During the last 5 years, there has been a growing emphasis on advocacy in the counseling profession summarized as advocacy counseling by Kiselica and Robinson (2001). During the last 10 years, there has also been an enormous increase in the use of psychotropic medications, but there is still a paucity of research on the effects of these agents on children (Riddle, Labellarte, & Walkup, 1998; Weller, 1999; Werry, 1999; Wozniak, Biederman, Spencer, & Wilens, 1997). The medical model in Western society, with its focus on alleviating symptoms using psychotropic medications, continues to dominate as the paradigm for understanding mental and emotional disorders (Gabbard, 2001) despite increasing evidence of its limitations (Fisher & Greenberg, 1997). In addition, pharmaceutical companies continue to hold a great deal of economic power in a society that overvalues the medical model (Healy, 1997).The convergence of increasing psychotropic medication prescriptions for children, the dominance of the medical model, and the economic power wielded by pharmaceutical companies are all issues that could be appropriately addressed by advocacy counseling.
Advocacy counseling includes social action and social justice approaches to counseling and works to "increase a client's sense of personal power and to foster sociopolitical changes that reflect greater responsiveness to the client's personal needs" (Kiselica & Robinson, 2001, p. 387). In terms of children being prescribed psychotropic medication, advocacy counseling can help counselors to critically examine the shortcomings of the medical model and how counseling interventions can address the same symptoms that the medical model claims to treat. In addition, children and their families face difficult treatment choices when psychotropic medication is recommended and may have limited information with which to make those choices. Advocacy counseling can help these clients and their families increase their sense of personal power as well as address sociopolitical dynamics that may increase the treatment choices available to them. In this article, we outline a brief history of pediatric psychopharmacology, the current prescribing trends and power issues, and then recommend related areas for advocacy counseling practice. Although this article focuses on the medicating of children for mental and emotional disorders, it should be noted that the effectiveness of psychotropic medications for adults is also being questioned in the field (Fisher & Greenberg, 1997).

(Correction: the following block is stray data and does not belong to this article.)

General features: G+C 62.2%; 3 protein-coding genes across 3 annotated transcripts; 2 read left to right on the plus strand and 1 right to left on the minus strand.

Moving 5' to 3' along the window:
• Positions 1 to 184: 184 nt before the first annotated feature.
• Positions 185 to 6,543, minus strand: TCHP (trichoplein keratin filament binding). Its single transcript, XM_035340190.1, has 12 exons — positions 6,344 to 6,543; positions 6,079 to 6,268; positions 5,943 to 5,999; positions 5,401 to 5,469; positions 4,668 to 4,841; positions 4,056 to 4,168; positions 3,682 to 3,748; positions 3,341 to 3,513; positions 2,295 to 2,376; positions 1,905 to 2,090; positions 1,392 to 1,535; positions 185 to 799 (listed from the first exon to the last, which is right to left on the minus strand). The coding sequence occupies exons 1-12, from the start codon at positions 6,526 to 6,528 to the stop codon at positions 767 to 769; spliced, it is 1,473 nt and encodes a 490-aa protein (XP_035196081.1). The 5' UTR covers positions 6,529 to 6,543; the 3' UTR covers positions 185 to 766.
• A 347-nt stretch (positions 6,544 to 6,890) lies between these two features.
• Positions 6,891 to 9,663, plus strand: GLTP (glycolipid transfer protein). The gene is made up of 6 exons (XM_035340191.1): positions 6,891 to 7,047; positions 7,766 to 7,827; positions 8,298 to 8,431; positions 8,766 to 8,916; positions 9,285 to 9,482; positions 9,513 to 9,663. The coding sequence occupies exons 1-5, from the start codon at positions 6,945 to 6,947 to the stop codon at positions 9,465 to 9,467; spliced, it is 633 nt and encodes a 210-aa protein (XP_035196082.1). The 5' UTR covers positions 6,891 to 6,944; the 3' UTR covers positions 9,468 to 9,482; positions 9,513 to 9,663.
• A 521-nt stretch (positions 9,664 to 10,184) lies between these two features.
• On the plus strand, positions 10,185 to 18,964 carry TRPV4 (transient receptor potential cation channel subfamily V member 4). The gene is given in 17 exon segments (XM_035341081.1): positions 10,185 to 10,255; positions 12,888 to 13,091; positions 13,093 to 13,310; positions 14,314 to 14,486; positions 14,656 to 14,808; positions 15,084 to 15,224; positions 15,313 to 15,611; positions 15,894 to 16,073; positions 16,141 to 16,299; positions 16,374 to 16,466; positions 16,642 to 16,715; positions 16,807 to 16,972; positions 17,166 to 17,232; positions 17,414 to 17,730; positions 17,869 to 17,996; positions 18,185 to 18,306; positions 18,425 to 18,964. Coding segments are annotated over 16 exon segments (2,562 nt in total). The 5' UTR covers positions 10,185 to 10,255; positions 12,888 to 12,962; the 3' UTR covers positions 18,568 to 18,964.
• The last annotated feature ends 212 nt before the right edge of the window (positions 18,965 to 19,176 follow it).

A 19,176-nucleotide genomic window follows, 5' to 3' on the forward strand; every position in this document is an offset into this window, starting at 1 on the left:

A BRIEF HISTORY
Werry (1999) noted that the use of drugs to control children's behavior is an old practice. From the use of brandy to soothe infants to other sedating drugs like barbiturates and opiates, children have been administered psychotropic agents as long as such agents have existed; however, research on such practices dates only to the early 20th century. Werry has asserted that research in psychopharmacology for children began with the publication of Bradley's (1937) article on how amphetamines seemed to calm overactive children. In the same period, studies were conducted on the effects of antihistamines on children (Connors, 1972). Outside of these two areas, studies examining how antipsycliotic medications affected children with mental retardation were the only primary contributions to child psychopharmacology until very recently (Werry, 1999).
Bradley's work (see Gabbard, 2001) reemerged in the 1960s after psychiatry began moving away from a psychodynamic model toward the biological model dominant today. The decade of the 1960s saw increasing use of double-blind, placebo-controlled trials that have become the norm in evaluating medications. Using these methods, medication effects on learning and academic performance began to be evaluated, but the research focused primarily on stimulant medications that were being used to treat minimal brain dysfunction (MBD). MBD, a label now discarded, was a diagnostic precursor to today's attention-deficit/hyperactivity disorder (ADHD). …